If you want to save money, there are a variety of options available to you. First and foremost, respond completely and honestly to all of your lawyer’s questions. Not only will you feel better, but you will save money on legal fees as well as time. If you provide your lawyer with all of the facts as you know them, you will save time that could otherwise be spent on the case and will assist your lawyer in performing better. Keep in mind that the ethics of the profession require your lawyer to keep almost everything you reveal during your private discussions in the strictest confidence under all circumstances. You should feel free to share all of the details of your case with your attorney, even if some of them are embarrassing to you. It is especially important to disclose to your attorney any facts about your case that reflect negatively on you. If your case goes to trial, it is almost certain that these will be revealed.
Is it possible for me to lower my legal expenses if I become more involved in my case?
Sometimes. Keep up with the latest developments in your case and request copies of any important documents pertaining to it. Inform your lawyer if you are willing to assist with any tasks, such as picking up or delivering documents or making a few phone calls on his or her behalf. You don’t want to get in the way of your lawyer’s work, do you? Doing some of the work yourself, on the other hand, may allow you to move your case along more quickly, reduce your legal expenses, and keep yourself better informed. Consult with your attorney about this.
Does the billing method used by the lawyer have an impact on the other costs?
In some cases, regardless of the billing method used, certain costs and expenses will be billed to the customer. A fee is charged by the court clerk’s office for the filing of a complaint or petition, which initiates a legal action. A fee is charged by the sheriff’s office for the service of a legal summons. Postage, copies of documents, telephone calls, and the advice or testimony of some expert witnesses, such as doctors, are all expenses that must be covered by your attorney. There is a possibility that these expenses will not be included in your legal fee, and you may be required to pay them regardless of the fee arrangement you choose. Typically, your attorney will cover these expenses as they arise, billing you at regular intervals or at the conclusion of your case.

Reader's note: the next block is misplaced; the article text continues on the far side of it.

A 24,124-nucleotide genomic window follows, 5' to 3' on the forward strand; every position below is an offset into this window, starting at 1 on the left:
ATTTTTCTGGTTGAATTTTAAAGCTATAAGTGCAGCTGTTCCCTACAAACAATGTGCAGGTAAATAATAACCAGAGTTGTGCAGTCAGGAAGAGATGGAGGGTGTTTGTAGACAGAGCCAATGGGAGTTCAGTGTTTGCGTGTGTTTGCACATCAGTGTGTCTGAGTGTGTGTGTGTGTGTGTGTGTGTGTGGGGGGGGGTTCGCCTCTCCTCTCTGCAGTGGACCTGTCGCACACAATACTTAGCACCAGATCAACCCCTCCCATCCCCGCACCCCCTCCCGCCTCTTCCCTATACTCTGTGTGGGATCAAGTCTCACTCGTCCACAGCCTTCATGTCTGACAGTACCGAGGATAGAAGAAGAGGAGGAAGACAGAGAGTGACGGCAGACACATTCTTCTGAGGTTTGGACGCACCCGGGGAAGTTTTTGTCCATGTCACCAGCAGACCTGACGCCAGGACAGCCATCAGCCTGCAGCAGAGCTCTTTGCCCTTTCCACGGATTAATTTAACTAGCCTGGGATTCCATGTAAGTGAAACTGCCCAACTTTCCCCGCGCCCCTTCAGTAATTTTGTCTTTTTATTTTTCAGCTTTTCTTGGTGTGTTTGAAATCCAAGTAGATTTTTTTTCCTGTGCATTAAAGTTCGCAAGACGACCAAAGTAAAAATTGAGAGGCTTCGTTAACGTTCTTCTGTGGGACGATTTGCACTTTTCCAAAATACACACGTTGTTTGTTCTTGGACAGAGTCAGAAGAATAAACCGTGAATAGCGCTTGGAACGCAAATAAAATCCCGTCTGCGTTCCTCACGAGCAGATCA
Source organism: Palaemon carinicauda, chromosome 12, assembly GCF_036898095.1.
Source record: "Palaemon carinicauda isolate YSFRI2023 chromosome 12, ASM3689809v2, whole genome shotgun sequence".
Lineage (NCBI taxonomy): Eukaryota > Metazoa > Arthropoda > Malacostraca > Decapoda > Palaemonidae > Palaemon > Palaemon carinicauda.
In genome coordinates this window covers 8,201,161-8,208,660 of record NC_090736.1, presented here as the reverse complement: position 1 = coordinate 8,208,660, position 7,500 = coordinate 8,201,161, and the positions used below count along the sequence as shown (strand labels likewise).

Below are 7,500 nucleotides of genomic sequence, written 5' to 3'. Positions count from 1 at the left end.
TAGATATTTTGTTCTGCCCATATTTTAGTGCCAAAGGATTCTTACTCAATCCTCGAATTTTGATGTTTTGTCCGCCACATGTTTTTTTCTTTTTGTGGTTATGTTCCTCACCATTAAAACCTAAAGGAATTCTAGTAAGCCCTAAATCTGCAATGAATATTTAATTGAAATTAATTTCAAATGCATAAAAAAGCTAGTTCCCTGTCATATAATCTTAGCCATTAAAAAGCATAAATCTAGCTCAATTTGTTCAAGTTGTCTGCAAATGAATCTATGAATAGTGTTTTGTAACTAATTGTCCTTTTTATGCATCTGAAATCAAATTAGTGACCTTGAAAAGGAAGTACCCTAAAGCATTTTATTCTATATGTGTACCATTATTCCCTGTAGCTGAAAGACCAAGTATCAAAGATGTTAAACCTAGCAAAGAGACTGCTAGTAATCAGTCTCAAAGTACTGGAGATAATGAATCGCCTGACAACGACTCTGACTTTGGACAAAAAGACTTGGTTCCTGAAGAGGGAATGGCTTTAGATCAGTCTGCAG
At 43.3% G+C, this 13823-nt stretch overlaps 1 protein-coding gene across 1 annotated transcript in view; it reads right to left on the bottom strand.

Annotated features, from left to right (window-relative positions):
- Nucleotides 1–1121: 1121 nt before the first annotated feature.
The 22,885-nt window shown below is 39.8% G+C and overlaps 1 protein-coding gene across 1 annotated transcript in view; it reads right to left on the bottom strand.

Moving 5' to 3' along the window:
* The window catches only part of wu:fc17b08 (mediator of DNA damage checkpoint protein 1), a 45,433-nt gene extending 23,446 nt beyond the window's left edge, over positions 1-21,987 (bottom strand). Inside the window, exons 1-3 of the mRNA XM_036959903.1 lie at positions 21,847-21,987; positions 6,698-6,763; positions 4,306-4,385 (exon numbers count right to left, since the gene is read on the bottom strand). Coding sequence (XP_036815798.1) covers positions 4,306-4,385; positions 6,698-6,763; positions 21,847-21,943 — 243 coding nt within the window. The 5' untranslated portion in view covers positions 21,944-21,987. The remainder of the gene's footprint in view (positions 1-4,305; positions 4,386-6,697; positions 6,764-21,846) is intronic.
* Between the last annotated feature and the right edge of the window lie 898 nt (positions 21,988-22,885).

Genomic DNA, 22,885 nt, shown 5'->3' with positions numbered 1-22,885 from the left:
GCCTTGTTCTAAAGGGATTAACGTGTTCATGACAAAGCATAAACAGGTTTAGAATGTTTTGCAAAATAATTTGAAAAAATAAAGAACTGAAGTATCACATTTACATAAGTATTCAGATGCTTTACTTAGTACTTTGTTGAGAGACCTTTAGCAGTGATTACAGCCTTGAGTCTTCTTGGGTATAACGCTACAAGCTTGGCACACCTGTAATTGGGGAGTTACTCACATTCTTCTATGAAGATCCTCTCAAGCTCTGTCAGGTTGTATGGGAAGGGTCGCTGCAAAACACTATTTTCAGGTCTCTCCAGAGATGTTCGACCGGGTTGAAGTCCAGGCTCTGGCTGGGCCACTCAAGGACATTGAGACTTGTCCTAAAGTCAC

What are referral fees and how do they work?
If you go to Lawyer A, he or she may be unable to assist you and may instead refer you to Lawyer B, who works at a different law firm and has more experience dealing with your type of case. Occasionally, Lawyer A will receive a portion of the total fee you pay to Lawyer B in exchange for referring you to him. This type of fee may be prohibited by law, particularly if it increases the final amount that a client is required to pay. Lawyers in different firms are prohibited from dividing a client’s fee in most states, according to the rules of professional conduct for lawyers.
It is necessary that the client is aware of and agrees to the arrangement; that the fee is divided in a way that reflects the amount of work done by each lawyer, or that both lawyers are fully responsible for the case; and that the total bill is reasonable.
If one lawyer refers you to another, like a divorce attorney to a dog bite attorney, you have a right to know whether or not you will be charged a referral fee for the referral. If there is one, inquire as to the specifics of the agreement reached between the attorneys.